Neighborhood activists, councilmembers debate NRP’s future, funding

Earlier this month, City Councilmembers Paul Ostrow (1st Ward), Barbara Johnson (4th Ward) and Barret Lane (13th ward) and Mayor R.T. Rybak presented a plan to close an estimated $55 million shortfall in city finances between 2004 and 2008. Their proposal calls for cuts in spending growth for police, fire, public works — so-called "core services" — and in most other city departments. The slower spending could mean layoffs, reduced salary increases and/or fewer city services.

Some neighborhood activists are concerned that the budget-cutting could threaten the Neighborhood Revitalization Program, begun in the early 1990s, that promised neighborhood control of $400 million in local funds over 20 years (since extended to 25).

State law changes in 2001 cut NRP’s dedicated funding source, and one of the plan’s proposals calls for eliminating a $4 million levy for community development — designed to help plug an NRP-type funding shortfall the state created.

Hoping to preserve NRP’s funding, an informal group of activists are circulating a resolution to neighborhoods demanding that the council keep NRP funding and independence intact. Three councilmembers — Lane, Downtown’s Lisa Goodman (7th Ward) and Scott Benson (11th Ward) — argue here that they can’t, and won’t.

Draft neighborhood NRP resolution

WHEREAS, neighborhood organizations have had a vital role in making Minneapolis a better city to live, work and do business, and

WHEREAS, the Neighborhood Revitalization Program (NRP) has been in operation for over 10 years and has made a significant impact in neighborhood-based planning and investment in the city by engaging residents and business in the decision-making process and leveraging additional financial investment, and

WHEREAS, the City Council and the Mayor of Minneapolis are in the process of addressing long-term funding issues and the organizational structure of the city, and

WHEREAS, on Jan. 13, 2003, a group of residents from 35 neighborhoods — Lind Bohanan, Windom Park, Whittier, Jordan, Stevens Square, Elliot Park, Loring Park, Powderhorn Park, Como, Nokomis, Camden, Willard-Hay, Near North, Ventura Village, Bottineau, Cleveland, McKinley, Shingle Creek, Seward, Longfellow, Phillips East, Midtown Phillips, Field-Regina-Northrup, Hale-Page-Diamond Lake, Folwell, Linden Hills, Corcoran, Fulton, Kingfield, CARAG, Bryn Mawr, Harrison, Lynnhurst, Audubon Park and Downtown — came together to support a common platform for the continuation of the NRP.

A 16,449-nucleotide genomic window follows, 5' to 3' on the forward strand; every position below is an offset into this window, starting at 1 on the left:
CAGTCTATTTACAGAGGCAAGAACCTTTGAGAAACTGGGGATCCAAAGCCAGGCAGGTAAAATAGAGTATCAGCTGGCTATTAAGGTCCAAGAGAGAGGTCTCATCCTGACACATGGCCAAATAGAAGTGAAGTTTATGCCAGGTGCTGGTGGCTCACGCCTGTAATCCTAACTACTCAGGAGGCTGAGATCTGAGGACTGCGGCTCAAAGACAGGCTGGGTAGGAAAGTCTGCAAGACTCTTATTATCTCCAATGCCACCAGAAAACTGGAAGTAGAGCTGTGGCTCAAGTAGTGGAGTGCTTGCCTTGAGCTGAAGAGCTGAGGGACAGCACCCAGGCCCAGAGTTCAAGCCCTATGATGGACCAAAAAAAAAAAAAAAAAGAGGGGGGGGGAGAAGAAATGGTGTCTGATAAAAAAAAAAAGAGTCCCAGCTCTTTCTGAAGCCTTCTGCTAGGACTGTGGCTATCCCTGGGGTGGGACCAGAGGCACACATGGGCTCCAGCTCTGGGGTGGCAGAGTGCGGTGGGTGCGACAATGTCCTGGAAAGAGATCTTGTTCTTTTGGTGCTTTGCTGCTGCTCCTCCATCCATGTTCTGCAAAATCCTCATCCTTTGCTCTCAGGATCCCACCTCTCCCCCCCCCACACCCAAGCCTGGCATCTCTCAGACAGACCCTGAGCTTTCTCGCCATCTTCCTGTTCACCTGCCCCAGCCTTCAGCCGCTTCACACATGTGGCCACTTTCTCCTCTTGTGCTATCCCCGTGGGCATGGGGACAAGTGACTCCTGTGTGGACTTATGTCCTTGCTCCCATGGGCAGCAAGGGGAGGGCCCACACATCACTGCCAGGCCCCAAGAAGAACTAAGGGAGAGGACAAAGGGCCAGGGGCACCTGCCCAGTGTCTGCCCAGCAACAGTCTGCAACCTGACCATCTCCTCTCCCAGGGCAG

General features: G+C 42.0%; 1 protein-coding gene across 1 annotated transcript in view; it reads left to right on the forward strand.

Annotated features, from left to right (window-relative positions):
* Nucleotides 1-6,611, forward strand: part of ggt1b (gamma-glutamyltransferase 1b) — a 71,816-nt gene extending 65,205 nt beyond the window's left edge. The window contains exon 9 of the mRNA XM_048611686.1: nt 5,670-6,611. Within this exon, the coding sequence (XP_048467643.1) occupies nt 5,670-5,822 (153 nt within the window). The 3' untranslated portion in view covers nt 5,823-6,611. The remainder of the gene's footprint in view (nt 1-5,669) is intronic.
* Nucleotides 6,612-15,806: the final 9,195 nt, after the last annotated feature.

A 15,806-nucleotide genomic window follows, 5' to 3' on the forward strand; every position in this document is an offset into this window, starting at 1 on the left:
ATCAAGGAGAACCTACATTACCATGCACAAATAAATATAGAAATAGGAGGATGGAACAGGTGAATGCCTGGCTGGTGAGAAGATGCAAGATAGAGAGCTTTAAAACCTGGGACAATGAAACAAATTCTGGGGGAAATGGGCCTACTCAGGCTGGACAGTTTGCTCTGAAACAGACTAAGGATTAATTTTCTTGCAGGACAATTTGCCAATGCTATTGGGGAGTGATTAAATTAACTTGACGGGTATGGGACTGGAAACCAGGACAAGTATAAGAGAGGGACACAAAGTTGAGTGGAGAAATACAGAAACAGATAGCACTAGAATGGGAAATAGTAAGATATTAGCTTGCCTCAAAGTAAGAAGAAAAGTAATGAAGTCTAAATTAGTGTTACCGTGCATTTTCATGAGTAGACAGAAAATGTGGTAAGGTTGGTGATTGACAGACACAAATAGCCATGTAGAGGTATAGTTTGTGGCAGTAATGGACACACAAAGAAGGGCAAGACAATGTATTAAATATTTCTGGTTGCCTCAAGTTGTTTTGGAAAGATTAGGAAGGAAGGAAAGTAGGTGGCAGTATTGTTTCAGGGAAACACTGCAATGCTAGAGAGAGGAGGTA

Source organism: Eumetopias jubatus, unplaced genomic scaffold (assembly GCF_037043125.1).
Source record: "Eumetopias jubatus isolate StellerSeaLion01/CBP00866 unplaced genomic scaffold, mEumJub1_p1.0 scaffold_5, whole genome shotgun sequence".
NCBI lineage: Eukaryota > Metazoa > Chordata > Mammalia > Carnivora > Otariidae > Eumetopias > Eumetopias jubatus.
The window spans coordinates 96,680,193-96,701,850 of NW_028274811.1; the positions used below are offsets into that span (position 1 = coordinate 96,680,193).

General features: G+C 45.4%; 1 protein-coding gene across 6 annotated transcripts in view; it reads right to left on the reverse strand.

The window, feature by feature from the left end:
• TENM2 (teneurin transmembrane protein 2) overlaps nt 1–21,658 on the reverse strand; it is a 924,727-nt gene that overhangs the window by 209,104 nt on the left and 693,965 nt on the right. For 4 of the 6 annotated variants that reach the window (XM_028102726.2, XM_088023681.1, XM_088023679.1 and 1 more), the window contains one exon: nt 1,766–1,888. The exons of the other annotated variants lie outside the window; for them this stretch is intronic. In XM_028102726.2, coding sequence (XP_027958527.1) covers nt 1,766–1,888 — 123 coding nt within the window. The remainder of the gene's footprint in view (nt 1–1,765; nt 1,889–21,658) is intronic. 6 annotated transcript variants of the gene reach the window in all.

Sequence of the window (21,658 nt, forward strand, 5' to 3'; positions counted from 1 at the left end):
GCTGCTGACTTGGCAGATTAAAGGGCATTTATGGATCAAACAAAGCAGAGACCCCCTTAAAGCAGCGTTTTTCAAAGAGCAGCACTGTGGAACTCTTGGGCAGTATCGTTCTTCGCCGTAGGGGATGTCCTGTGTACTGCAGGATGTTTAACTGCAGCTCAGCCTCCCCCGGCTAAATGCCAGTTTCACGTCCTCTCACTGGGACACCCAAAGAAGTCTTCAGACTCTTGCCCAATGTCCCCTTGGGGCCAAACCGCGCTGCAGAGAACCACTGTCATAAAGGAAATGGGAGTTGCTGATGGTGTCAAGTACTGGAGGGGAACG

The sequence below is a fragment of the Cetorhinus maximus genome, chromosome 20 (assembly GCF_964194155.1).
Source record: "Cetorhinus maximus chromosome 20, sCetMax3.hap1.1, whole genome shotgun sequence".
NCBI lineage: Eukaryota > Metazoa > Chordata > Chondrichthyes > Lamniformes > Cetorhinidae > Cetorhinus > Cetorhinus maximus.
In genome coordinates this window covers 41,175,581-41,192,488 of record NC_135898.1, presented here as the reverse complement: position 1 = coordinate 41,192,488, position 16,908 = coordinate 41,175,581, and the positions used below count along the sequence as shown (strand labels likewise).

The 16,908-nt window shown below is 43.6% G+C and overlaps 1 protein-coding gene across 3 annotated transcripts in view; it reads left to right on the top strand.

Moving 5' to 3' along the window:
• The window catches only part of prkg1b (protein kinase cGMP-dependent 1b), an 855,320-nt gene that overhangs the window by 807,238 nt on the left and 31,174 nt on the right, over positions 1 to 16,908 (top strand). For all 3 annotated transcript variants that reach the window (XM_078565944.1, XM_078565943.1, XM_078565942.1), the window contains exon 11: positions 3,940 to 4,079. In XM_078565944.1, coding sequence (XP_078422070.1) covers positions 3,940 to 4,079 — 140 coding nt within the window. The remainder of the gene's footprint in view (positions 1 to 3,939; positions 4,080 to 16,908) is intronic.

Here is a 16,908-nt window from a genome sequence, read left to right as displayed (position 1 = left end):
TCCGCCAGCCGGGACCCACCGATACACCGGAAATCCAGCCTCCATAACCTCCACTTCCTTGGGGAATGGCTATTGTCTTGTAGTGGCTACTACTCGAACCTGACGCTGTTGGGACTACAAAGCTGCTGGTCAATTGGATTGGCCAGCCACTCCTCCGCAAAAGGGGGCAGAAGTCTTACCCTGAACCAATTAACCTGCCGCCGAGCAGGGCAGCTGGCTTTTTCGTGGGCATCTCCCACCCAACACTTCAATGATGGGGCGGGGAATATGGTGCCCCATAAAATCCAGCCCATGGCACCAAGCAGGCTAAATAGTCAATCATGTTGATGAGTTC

NOW, THEREFORE BE IT RESOLVED, that we demand that the City Council approve $33 million for the city’s community development resources, and

BE IT RESOLVED, that the City Council support Councilmember Schiff’s proposal to remove the Community Development Levy from the proposed budget cuts and dedicate this money to NRP and affordable-housing development with the understanding that additional resources will be available to these programs, and

BE IT RESOLVED, that the city dedicate 1/3 of the $33 million community development budget for the NRP, and

BE IT FURTHER RESOLVED, that we agree on nine principles for the continuation of the NRP. These principles are:

1. The NRP should continue as an independent agency;

2. There should be long-term funding set-asides through the program for every neighborhood in Minneapolis;

3. Neighborhoods should control designated funds;

4. The NRP Policy Board should have a higher percentage of neighborhood representation;

5. There should be more effi- cient, effective partnerships between the NRP, the neighborhoods, city departments, and other appropriate agencies on developing city policies;

6. Neighborhoods should have an important role in implementation of city goals at the neighborhood level;